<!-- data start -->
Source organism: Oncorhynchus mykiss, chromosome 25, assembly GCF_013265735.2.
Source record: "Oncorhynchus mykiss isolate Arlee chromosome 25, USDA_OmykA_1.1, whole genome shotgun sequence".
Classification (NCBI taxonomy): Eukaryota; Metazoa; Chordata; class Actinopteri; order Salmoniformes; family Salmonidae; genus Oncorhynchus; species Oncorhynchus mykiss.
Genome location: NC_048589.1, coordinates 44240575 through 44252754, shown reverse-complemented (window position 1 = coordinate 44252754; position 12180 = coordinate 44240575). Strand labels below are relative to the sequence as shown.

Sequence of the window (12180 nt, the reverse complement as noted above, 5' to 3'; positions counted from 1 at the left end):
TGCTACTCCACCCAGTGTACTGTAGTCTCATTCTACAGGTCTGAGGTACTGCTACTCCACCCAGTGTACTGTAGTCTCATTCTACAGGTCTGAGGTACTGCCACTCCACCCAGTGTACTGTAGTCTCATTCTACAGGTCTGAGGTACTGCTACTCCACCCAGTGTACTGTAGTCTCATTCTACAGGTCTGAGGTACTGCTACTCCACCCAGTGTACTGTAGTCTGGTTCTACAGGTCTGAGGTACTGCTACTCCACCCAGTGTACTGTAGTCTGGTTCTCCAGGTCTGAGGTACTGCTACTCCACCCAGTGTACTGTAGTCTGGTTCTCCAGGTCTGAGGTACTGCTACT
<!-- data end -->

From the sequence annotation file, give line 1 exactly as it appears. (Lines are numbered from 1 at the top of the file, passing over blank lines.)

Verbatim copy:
Source organism: Oncorhynchus mykiss, chromosome 25, assembly GCF_013265735.2.